Int J Curr Pharm Res, Vol 10, Issue 1, 29-32Original Article



PG and Research Department of Biochemistry, Mohammed Sathak College of Arts and Science

Received: 23 Oct 2017, Revised and Accepted: 12 Dec 2017


Objective: The present study focuses on the antioxidant mediated the protective effect of a popular medicinal herb Ecliptaalba against CCl4 induced oxidative stress in the liver of rats.

Methods: Rats divided into four groups were administered with CCl4 andCCl4 along with methanol extract of leaves of Eclipta herb (200 and 400 mg/kg b. wt) for three weeks. At the end of treatment, rats were anaesthetized and blood samples were collected for serum separation. Biochemical analysis such as alanine aminotransferase (ALT), aspartate aminotransferase (AST), alkaline phosphatase (ALP), lactate dehydrogenase (LDH) and total bilirubin (TB) was done in serum. Liver tissue was used for glutathione (GSH), lipid peroxidation (LPO), glutathione peroxidase (GPx), glutathione S-transferase (GST), superoxide dismutase (SOD) and catalase (CAT) analysis. CCl4 administration caused significant elevation of the serum enzymes and total bilirubin content.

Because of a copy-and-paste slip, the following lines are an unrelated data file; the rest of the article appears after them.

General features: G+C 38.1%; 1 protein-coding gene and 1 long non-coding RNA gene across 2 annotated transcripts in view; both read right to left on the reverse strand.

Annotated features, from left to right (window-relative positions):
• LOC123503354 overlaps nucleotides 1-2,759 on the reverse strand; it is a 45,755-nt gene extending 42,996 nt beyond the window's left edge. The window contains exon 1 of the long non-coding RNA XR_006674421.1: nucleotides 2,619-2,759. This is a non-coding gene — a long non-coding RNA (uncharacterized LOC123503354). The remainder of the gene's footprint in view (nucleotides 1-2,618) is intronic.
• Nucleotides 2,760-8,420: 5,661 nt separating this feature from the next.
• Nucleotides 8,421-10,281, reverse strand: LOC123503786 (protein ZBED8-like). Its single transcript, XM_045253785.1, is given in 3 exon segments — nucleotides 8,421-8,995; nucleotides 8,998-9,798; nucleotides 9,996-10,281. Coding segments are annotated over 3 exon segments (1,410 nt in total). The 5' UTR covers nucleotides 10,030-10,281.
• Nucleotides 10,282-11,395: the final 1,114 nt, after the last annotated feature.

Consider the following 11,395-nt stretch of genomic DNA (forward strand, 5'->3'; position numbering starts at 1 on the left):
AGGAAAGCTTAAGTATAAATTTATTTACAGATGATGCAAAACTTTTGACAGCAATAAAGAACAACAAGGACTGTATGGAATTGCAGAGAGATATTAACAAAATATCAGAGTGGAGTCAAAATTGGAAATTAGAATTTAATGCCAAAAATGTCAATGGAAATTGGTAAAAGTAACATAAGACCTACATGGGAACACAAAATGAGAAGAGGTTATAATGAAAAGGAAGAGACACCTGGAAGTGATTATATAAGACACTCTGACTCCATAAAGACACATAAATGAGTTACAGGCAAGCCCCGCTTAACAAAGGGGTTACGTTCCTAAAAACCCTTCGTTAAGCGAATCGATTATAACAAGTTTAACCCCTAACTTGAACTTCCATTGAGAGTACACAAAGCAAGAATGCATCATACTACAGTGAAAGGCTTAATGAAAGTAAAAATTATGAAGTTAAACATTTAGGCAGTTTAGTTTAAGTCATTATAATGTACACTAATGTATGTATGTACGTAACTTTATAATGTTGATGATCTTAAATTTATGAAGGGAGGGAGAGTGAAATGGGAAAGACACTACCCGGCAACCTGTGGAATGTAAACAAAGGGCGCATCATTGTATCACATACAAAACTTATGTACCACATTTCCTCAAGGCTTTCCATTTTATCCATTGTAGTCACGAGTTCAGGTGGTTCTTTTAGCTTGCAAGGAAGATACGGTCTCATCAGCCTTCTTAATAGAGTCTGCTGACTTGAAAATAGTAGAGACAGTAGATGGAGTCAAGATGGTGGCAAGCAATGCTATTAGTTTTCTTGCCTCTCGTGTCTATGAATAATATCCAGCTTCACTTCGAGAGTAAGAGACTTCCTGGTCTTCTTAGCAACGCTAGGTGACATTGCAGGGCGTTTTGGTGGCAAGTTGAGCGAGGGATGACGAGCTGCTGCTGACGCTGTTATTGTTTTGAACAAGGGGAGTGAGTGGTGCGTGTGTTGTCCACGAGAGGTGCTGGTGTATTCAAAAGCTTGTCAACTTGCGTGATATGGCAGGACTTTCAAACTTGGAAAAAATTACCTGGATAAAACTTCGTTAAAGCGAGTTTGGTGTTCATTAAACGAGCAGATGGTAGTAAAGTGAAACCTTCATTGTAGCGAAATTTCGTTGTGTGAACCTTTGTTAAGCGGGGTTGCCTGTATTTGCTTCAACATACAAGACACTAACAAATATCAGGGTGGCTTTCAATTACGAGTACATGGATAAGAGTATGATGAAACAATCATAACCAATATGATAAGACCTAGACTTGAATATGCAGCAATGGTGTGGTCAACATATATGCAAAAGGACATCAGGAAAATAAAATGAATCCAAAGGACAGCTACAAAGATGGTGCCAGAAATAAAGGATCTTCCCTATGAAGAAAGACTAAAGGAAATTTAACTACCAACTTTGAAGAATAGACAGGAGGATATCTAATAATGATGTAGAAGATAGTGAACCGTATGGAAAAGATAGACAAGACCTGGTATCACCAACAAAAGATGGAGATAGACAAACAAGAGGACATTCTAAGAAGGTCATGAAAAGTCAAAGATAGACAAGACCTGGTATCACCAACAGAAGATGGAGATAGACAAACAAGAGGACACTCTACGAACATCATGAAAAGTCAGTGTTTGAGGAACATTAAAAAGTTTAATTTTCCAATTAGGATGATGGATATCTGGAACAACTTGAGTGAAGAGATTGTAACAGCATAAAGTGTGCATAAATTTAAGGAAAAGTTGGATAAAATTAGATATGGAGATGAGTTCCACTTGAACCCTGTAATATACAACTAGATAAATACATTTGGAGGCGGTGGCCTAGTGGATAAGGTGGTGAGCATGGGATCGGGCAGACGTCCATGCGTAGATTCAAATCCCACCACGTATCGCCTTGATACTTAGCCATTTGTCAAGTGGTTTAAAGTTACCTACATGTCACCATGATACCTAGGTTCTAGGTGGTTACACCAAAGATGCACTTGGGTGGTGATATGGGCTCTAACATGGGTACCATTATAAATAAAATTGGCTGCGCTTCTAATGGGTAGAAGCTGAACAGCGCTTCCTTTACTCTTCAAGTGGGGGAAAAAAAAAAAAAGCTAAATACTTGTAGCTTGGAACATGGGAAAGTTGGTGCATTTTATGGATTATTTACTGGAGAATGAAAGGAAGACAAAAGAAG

Results: Antioxidant enzymes were drastically inhibited with a significant reduction of glutathione and increased lipid peroxidation in CCl4 treated rats. Ecliptaalba extracts administrated rats, however, did not show much changes in marker enzyme level. Antioxidant enzyme status was also not affected and found nearer to the control levels. Increased gluatathione level and reduced lipid peroxidation were also evident in Eclipta alba treated rats.

Conclusion: The findings show that Eclipta alba extract offers better protection against the free radical toxicity of CCl4.

Keywords: CCl4, Free radical, Antioxidant, Liver, Ecliptaalba